The National Institute of Neurological Disorders and Stroke says that approximately 20 million Americans suffer from some degree of peripheral neuropathy--that is, irreversible damage to the nerves supplying sensation and function to the hands and feet. Diabetics are particularly prone to neuropathy in the feet. That's why Dr. Stefanie Thomas and Dr. Ashley Blackwell of Premier Foot Clinic in Clinton and Jackson, MS, take a particular interest in neuorpathy and its impact on their patients' well-being. Do you suffer from neuropathy?
What is neuropathy?
It's a chronic and progressive condition of the nervous system, affecting the small nerves of the hands and feet. Characterized by a pins and needles sensation, numbness, burning pain and loss of functional ability (walking comfortably, keeping balance and more), neuropathy in Clinton and Jackson happens to people with autoimmune disorders, stroke and most notably, to people with poorly controlled diabetes.
Neuropathy complicates the diabetic's ability to keep his or her feet healthy. Other common problems associated with high glucose levels in the blood are decreased peripheral circulation, peripheral artery disease (PAD) and increased chance of skin infection. Diabetics who cannot perceive what's happening to their feet often miss injuries, blisters and sores that other individuals feel right away. So infection may develop, creating wounds on the feet that are deep and difficult to treat and in the worst of cases, lead to wound debridement or even amputation.
What can be done?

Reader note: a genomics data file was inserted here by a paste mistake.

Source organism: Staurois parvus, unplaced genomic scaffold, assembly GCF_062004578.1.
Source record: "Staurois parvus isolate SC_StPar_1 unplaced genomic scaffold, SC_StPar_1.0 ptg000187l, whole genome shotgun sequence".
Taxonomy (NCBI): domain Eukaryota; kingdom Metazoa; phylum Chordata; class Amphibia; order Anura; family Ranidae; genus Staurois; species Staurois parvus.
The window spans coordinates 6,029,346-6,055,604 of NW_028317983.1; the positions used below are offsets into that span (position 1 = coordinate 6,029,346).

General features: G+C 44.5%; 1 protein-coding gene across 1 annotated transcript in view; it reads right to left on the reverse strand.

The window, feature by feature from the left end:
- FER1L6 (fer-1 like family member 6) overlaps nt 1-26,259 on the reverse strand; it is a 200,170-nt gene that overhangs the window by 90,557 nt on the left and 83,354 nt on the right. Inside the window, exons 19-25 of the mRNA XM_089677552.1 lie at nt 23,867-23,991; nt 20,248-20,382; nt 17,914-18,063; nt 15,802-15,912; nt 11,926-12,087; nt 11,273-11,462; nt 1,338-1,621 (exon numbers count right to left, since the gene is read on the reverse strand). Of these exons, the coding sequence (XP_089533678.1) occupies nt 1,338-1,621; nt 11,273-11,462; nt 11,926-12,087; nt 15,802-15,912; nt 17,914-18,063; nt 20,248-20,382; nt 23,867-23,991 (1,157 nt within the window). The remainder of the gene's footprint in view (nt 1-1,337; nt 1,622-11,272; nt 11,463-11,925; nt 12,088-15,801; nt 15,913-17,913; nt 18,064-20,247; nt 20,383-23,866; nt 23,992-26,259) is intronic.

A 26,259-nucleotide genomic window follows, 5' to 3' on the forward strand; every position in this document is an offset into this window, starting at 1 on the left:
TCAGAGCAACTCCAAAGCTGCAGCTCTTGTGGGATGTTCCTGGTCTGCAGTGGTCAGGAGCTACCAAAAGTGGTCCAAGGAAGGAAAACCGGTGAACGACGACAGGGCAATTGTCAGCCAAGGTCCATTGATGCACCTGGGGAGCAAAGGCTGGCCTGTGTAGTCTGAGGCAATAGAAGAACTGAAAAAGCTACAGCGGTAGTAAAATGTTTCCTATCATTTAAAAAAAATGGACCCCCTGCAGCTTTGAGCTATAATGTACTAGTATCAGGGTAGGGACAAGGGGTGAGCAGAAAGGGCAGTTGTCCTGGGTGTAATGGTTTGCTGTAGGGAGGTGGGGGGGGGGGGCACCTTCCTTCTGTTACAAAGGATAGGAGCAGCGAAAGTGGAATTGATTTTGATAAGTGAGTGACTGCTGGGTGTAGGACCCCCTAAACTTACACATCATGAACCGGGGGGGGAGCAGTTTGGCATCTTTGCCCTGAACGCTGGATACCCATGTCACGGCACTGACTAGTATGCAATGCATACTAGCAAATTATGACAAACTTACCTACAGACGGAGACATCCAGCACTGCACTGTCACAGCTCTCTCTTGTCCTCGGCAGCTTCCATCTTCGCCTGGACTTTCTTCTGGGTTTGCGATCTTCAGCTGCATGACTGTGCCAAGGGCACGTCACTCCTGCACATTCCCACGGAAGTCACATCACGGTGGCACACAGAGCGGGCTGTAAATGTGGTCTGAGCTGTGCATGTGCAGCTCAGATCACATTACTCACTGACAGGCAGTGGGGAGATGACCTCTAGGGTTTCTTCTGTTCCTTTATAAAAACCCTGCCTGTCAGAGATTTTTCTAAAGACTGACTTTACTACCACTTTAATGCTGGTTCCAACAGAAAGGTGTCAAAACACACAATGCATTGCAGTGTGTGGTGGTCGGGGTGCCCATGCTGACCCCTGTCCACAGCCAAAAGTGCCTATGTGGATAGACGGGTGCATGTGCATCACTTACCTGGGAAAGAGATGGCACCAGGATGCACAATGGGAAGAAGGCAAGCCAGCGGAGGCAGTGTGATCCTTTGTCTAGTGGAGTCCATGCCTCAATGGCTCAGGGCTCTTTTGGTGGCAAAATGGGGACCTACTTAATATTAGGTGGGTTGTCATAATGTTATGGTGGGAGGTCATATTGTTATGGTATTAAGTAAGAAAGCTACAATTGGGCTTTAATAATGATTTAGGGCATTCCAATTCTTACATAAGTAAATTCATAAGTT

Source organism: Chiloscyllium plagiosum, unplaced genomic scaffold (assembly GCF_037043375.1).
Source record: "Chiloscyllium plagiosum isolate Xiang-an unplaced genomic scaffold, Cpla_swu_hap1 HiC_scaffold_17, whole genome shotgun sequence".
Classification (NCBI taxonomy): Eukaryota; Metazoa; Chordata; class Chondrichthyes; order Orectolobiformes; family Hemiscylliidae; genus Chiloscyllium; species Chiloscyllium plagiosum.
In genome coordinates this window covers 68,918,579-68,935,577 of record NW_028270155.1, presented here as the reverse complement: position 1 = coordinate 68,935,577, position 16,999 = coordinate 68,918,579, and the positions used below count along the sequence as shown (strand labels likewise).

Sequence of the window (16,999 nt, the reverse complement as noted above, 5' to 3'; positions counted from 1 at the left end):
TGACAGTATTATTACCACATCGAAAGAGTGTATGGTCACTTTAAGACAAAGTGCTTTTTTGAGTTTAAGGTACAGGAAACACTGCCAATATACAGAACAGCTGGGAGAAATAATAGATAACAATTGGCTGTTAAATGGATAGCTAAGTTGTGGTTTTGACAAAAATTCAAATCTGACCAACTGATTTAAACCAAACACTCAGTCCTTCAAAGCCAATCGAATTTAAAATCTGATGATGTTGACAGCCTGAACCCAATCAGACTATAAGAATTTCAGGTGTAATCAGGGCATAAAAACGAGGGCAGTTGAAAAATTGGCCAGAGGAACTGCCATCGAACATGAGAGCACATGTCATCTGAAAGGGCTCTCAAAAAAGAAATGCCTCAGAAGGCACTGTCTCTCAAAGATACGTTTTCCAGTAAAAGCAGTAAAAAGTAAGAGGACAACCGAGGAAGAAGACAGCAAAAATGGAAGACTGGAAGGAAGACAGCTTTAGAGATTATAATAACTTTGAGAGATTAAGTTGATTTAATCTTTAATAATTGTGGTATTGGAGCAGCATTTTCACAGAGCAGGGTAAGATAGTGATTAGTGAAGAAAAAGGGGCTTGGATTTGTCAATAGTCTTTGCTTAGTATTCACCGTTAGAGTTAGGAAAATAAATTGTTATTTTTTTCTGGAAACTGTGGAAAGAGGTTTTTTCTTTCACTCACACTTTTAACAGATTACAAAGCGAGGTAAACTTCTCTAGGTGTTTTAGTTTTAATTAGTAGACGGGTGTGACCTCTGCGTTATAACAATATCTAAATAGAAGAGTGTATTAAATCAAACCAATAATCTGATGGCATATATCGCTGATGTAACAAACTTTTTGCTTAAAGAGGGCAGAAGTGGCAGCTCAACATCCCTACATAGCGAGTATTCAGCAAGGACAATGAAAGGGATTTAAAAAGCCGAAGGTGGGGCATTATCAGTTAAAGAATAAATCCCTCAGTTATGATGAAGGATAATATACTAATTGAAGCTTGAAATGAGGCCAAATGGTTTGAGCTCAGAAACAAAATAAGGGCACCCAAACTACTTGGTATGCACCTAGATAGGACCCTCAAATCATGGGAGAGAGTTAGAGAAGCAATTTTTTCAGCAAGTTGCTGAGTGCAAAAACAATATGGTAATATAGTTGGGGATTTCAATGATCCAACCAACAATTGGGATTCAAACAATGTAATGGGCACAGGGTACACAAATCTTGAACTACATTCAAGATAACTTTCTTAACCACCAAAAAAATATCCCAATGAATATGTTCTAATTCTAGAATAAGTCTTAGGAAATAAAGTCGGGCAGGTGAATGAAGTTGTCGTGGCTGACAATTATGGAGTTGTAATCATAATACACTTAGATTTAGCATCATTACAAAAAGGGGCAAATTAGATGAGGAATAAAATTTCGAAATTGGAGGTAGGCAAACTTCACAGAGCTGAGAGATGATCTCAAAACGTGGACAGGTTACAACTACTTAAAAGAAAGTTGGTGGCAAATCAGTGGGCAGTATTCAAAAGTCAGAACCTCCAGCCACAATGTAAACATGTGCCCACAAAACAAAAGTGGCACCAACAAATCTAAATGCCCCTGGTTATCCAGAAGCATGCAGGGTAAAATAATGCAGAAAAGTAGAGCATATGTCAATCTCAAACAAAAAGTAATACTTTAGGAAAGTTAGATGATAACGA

Unfortunately, once a nerve is damaged, it's damaged. However, Dr. Thomas and Dr. Blackwell offer treatments for neuropathy that can slow its progress and relieve the many uncomfortable symptoms.
Some medications work on the painful burning and tingling. Topical capsaicin is one, and over the counter ibuprofen is another. Doctors may advise prescription antidepressants and anticonvulsant medications such as gabapentin.
However, podiatrists take a simpler approach to controlling peripheral neuropathy. Dr. Blackwell and Dr. Thomas offer TENS treatments. Also called transcutaneous electrical nerve stimulation, this simple therapy involves attaching electrodes near the source of symptoms. A mild electrical current stimulates the nerves, helping them function more normally.
Additionally, the podiatrist offers customized shoe inserts and specialized diabetic shoes constructed to take pressure off areas of the feet that are prone to pain. Relieving pressure points allows proper nerve conduction and blood flow so the feet are properly stimulated and supplied with oxygen and nutrients.
Finally, Dr. Blackwell and Dr. Thomas ask to see their diabetic patients on a regular basis. Partnering with them in routine visual inspections of their feet and helping them track their neuropathy symptoms leads to better function and overall well-being.
You can have a good life even if you have peripheral neuropathy. The capable staff at Premier Foot Clinic in Clinton and Jackson, MS can help. For an appointment with one of our podiatrists, please call (601) 926-1500.